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Podcast Ep. 44 - How to choose the best mortgage for your next deal AND get the valuation that you want.




 00:32

Hello, and welcome to another episode of the essential property podcast with your host, Amanda Woodward and Paul Samuda. Andtoday, we are going to be taking a deep dive on all things financial when it comes to the property world. So we're going to be kicking off talking about mortgages. We will also be talking about mortgage valuations and refinances along with negotiations of contracts and some other bits and pieces thrown in along the way. What prompted the episode this evening was I was listening to Paul on a call with ourbroker and talking about a mortgage application that we're just going through at the moment. And it just reminded me that going from mortgage now is seems to be a bit different than it was a few years back a few more considerations, slightly higher interest rates and feesand so on. So I thought I'd bring Paul in just to share with us how he makes his decision making process or what process he follows.When we apply for a mortgage to purchase a property or a mortgage to refinance a property. He was also speaking with some investing partners earlier on this evening, also on a similar subject. So I thought if it's on our mind, if it's on our investors minds, then no doubt it's on our listeners minds as well. So over to you, Paul, to kick off with the process of applying for mortgages, and how you work that out in your mind.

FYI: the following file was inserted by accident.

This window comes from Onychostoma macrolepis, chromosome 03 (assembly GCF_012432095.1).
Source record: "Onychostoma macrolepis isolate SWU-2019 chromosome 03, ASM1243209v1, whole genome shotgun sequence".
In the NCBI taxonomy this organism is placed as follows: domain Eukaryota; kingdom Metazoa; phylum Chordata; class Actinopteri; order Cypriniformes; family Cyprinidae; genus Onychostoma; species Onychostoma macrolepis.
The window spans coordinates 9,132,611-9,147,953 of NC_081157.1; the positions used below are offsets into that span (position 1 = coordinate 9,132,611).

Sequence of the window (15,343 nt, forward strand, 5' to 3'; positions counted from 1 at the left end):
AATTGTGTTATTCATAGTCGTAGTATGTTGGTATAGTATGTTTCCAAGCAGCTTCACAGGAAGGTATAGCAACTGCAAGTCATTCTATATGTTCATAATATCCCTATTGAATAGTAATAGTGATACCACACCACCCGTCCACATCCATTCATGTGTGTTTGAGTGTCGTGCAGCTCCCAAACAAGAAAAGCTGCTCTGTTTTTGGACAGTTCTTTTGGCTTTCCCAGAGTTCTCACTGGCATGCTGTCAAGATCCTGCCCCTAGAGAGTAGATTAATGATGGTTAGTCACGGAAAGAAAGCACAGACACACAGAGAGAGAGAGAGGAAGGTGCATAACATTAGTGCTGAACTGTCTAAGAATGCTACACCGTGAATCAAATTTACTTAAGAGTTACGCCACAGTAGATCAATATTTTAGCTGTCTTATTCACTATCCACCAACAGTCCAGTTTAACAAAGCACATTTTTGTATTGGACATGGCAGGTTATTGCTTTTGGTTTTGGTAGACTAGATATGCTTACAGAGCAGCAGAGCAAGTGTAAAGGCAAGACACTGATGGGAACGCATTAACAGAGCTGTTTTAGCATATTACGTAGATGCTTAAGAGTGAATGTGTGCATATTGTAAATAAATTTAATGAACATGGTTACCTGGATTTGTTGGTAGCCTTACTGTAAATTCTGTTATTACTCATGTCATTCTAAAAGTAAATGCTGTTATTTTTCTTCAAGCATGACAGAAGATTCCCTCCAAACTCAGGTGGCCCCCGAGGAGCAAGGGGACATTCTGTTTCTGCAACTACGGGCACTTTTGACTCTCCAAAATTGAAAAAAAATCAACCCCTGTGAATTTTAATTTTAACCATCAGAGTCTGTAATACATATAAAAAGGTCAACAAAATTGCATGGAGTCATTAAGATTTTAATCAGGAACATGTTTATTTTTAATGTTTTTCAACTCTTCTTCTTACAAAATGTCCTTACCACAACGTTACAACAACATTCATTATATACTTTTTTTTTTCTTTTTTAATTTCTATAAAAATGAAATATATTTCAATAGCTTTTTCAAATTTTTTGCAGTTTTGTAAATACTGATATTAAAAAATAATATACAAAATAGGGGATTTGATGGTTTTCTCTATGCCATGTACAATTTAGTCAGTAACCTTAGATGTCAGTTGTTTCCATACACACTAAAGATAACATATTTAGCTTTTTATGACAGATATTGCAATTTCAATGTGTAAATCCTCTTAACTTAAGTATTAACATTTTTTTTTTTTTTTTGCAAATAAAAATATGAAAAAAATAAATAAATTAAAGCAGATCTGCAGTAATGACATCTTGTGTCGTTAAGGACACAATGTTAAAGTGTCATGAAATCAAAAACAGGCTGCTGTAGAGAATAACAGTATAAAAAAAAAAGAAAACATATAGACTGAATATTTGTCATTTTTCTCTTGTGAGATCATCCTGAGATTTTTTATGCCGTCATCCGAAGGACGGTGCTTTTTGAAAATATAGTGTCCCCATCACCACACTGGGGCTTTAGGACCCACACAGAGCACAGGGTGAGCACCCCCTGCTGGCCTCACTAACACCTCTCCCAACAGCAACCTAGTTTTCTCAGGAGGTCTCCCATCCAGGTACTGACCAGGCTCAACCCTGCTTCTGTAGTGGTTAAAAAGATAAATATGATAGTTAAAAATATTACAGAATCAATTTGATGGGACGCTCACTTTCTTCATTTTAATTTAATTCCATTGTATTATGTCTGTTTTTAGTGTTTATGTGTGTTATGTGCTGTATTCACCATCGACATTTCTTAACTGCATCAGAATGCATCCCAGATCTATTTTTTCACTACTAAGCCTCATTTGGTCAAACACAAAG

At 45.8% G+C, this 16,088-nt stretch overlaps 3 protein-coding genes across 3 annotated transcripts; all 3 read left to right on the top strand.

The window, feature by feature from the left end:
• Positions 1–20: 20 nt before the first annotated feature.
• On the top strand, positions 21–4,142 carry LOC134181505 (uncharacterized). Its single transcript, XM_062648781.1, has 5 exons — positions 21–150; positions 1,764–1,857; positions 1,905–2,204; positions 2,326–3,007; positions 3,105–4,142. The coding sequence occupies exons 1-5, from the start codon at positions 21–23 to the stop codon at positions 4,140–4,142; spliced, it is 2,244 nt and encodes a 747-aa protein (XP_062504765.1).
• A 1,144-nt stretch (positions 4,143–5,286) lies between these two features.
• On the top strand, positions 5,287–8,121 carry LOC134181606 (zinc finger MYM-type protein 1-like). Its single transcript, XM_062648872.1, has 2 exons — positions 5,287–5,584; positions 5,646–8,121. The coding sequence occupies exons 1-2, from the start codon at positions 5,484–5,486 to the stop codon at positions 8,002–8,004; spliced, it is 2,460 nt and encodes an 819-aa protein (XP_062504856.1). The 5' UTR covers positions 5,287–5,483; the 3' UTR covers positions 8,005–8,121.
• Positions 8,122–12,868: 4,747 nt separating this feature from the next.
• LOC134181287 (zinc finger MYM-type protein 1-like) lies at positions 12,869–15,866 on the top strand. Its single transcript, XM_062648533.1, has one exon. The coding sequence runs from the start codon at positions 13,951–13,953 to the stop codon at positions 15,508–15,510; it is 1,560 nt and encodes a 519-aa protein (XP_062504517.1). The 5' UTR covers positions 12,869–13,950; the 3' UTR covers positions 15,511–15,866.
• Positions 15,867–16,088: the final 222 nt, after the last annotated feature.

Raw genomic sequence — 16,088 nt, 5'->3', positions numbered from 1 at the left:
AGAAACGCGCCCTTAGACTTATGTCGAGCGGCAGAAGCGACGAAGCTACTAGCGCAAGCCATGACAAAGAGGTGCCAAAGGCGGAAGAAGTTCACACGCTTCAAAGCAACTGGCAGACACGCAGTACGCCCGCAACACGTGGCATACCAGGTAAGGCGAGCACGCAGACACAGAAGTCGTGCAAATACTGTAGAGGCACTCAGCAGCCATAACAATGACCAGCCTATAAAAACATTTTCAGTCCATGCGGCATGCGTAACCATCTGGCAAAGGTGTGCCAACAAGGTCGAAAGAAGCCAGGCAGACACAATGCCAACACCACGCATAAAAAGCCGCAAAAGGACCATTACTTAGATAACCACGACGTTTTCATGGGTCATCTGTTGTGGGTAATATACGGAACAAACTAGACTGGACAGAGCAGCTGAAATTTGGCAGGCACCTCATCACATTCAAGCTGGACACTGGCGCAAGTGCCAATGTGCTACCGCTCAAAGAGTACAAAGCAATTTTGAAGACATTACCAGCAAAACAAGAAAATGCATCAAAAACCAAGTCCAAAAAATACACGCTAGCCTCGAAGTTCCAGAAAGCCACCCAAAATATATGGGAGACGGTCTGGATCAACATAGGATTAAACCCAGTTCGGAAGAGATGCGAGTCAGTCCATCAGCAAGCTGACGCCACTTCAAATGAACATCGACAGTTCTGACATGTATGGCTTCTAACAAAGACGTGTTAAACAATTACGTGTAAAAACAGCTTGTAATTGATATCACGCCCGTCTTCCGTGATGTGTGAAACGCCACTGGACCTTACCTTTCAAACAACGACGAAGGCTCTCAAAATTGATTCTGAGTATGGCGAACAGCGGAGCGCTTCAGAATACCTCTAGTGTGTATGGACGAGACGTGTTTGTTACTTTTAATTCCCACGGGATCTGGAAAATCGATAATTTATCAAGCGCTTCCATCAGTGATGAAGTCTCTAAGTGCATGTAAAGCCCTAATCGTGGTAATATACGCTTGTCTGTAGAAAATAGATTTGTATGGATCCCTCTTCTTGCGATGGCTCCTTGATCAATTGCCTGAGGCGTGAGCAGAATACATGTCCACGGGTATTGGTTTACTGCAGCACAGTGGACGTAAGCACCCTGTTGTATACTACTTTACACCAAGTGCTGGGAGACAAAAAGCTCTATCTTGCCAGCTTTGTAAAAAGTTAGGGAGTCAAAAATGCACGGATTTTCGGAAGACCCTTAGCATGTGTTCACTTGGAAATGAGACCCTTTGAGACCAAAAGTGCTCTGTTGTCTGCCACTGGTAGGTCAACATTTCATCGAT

01:52

Thanks. So Amanda, I mean, that's a very interesting area. And you're right, things have become a little bit more complex. Basically,because interest rates have have gone through the roof over the last year and a half, two years, the Bank of England has gone from abase rate of nought point 1% up to a base rate of 5.25%, which is what a 50 fold increase. And, you know, historically, we are going fromone fixed rate to another, it was either two, three or 4% Fixed rate and you were happy with it for five years didn't have anything to worryabout. But now obviously, things have changed. A number of landlords, ourselves included, are coming out of some five year fixed deals. And what's been presented is pretty horrible. So effectively. And